It was a sweltering hot Saturday. After days of what felt like endless rain we woke that morning to shuffle around town from soccer, to ballet, to errand running and eventually landed at home. On our way in through the neighborhood we passed a house down the street throwing a party with one of those huge inflatable waterslides.
“I wish we were friends with them!”
While I know in the moment you were just after those kids’ waterslide I’m reminded of your love for people. You haven’t quite refined the skill of friend-making. You really love people, you love feeling connected to people, and you thrive when anyone spends time with you one-on-one. Your heart is a little sensitive because you love so hard but in due time you’ll learn to balance your emotions long enough to get through the rough parts of getting to know a person.
“Hey, mom! Do you think we could take our pool out? Maybe skip rest time?”
Let’s pause this day and live in this hour. Your dad and I have a habit of planning away bits of the weekend to spend doing as many tasks around the house as we can manage in the time it takes for you and your sister to watch a movie, nap, or do some other project that isolates you from what we have going on. It feels like maybe we’re doing that wrong. At least too often.
We pulled in the driveway and immediately got to work. Your dad dragged out the pool from the garage while I laid down your baby brother for nap.
“SWIMSUITS AND SUNSCREEN!”
You waited patiently downstairs while Adelaide piddled around with who knows what. You’ve been afraid to be upstairs or downstairs by yourself for some time. You’ll go on your own if you must but you do everything you can to avoid it and so often your sister is happy to oblige, sometimes she even fetches things for you so you don’t have to bother. She loves you so much.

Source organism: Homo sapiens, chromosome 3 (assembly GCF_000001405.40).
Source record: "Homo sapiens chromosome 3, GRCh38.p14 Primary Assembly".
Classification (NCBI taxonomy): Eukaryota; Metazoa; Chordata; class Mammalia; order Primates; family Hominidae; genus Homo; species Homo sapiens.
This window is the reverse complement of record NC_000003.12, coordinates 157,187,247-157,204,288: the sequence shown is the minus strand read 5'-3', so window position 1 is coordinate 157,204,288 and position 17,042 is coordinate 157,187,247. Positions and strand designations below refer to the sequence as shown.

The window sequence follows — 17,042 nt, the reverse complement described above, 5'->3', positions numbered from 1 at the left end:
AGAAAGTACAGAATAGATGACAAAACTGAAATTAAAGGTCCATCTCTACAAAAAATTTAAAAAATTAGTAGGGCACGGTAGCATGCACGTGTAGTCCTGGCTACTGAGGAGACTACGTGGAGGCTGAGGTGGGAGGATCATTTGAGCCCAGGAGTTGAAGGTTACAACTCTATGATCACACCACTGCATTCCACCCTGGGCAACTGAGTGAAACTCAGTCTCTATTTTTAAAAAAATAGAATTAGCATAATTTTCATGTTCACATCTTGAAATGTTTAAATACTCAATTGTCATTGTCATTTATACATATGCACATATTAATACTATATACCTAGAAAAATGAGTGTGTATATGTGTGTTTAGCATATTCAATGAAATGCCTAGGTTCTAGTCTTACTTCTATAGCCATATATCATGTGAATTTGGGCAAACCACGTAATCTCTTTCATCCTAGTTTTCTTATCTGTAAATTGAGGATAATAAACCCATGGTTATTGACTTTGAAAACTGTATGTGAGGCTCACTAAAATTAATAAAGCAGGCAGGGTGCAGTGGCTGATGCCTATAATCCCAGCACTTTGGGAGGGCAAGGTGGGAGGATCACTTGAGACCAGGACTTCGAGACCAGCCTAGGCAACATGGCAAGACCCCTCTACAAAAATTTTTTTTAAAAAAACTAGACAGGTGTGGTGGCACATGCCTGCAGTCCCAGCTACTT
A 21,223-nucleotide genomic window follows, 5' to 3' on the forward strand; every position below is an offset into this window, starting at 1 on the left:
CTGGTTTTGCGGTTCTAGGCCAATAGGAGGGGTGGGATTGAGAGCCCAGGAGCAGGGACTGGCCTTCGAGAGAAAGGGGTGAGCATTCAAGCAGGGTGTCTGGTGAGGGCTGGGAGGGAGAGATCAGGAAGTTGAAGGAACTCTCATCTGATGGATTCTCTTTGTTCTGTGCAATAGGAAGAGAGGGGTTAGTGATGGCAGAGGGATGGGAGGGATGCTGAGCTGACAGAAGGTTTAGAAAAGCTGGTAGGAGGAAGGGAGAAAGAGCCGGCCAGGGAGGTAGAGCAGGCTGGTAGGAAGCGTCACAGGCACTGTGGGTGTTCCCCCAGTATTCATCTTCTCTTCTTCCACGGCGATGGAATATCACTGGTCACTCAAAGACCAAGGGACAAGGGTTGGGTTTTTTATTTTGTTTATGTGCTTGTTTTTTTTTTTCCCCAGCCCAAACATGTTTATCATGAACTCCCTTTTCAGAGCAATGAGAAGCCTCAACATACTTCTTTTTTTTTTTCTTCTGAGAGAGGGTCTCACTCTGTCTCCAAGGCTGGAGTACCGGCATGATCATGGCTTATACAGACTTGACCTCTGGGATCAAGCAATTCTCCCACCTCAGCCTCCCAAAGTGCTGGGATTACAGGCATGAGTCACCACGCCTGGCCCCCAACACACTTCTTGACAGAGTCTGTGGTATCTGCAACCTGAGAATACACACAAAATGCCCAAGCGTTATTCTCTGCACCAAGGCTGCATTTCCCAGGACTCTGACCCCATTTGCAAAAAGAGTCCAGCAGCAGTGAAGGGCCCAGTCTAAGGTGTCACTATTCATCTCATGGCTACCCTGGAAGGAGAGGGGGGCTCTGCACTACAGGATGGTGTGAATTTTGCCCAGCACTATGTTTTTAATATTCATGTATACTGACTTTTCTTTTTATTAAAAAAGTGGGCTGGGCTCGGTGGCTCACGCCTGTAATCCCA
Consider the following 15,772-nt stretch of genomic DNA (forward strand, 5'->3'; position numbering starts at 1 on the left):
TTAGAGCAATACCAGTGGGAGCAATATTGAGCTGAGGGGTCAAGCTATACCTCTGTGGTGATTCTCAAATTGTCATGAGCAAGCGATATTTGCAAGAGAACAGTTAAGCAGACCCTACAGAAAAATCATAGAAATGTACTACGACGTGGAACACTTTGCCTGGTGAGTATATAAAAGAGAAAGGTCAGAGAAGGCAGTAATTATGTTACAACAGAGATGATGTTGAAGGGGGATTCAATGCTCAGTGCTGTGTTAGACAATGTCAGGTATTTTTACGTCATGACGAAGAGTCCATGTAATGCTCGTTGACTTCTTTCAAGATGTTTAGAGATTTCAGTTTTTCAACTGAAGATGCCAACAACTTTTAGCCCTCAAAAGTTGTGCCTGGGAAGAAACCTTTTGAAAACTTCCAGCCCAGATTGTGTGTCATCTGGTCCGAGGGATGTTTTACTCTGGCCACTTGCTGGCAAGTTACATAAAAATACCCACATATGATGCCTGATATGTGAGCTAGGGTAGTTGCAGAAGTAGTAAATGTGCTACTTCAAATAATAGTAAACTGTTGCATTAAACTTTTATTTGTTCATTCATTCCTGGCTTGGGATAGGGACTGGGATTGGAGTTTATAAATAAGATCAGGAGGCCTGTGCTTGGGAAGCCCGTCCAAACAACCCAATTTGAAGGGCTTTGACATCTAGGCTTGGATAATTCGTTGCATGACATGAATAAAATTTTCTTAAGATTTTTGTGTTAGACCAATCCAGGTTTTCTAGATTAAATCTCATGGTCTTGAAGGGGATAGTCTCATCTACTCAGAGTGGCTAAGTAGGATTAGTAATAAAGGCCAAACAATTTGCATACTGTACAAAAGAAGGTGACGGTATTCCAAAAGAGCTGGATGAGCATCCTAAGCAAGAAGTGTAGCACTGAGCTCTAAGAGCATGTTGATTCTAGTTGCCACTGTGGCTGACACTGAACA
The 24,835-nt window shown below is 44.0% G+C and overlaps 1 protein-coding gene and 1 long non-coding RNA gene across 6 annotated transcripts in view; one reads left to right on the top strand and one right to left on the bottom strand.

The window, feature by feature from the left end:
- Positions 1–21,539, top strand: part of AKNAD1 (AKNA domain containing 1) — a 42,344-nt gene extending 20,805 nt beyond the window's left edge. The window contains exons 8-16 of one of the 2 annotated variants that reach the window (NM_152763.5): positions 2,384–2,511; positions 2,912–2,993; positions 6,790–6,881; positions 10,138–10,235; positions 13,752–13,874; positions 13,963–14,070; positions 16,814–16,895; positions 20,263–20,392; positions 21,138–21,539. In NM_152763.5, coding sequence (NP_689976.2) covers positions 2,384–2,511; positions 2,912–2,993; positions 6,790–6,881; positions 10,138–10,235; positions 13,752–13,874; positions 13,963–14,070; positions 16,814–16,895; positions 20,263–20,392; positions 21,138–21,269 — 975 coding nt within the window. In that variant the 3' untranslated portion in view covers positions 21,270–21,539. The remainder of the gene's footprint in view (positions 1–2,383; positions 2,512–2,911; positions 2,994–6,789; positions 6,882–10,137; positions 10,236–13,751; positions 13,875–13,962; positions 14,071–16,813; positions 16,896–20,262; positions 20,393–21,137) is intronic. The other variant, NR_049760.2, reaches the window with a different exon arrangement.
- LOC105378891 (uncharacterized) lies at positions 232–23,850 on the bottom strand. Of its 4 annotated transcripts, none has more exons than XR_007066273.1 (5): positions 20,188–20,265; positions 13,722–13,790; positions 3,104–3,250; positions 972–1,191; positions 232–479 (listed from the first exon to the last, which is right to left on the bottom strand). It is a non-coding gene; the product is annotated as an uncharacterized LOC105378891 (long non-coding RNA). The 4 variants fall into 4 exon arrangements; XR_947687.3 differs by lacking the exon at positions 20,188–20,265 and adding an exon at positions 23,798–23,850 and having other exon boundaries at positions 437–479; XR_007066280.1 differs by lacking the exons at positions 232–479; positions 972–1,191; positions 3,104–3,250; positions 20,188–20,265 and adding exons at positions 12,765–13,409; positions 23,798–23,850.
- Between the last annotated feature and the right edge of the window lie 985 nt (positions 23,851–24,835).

“I found my special sunscreen, mom! Can you help me? I’m so excited!”
This was only the second time in almost a year that you’d be in need of sunscreen. As last summer came to an end you developed such an intense allergy to typical sunscreens, thankfully your doctor found one, a “special” one, that we use just for you. It goes on so thick. I hadn’t noticed it the first time we used it but it seemed much more water-resistant than any typical sunscreen.
I’d notice it later.
Fast forward about an hour, past some splashing and popsicles. You found yourself in time out.
You’d pushed your sister into the pool of water from the top of only three steps toward the slide but rather than pushing her toward the slide you shoved toward the steps and, I’m sure you can hear the ringing of her screams in your memories as she fell awkwardly and painfully back into the pool.
You meant it in jest, as you usually do. It’s hard to remember safety when you’re having a good time. I assume it’s probably hard for most little boys. I know it’s hard for you, the more fun you’re having the wilder your arms fling in the air, the louder your laughter gets, and the harder it must be to hear mom’s pleas for an ounce of tranquility.
So there you are, standing on the front porch, frustrated to find yourself stuck out of the water. I call you over to me to discuss the “why?”. The worst part of time out, the time when I get to talk in circles around what brought us to that point until I sense some sincere connection you’ve made to what I’m saying.
You weren’t listening.
You weren’t even looking at me.
I found myself unusually patient this weekend. I’ve been praying for patience. Patience and grace.
Realizing I haven’t yet started talking and that I don’t seem upset, “That’s the greenest lizard I’ve ever seen,” you spoke quietly. You’re capable of being so gentle. You have a gentleness I yearn for in my own being.
I stared at your face. The water droplets laying so gently on your cheeks caught my eye. How could those water droplets be so lucky? So lucky to sit upon your cheeks, still, in that moment, those droplets so lucky to know your calm. Often times I feel reminded that I know you best. Aside from your creator, no one knows you better than mom. For now, no one quite knows how gently you can love. Those water drops on your cheeks got to see you the way I see you and there they sat frozen on your cheeks. Frozen so as not to disturb your wonder as you lock in on that lizard, the greenest lizard you ever saw. You love color, you love animals, and you love discovering something for the first time.
I ask you if I can take your picture.
“Of course. Whatever you want, mom.”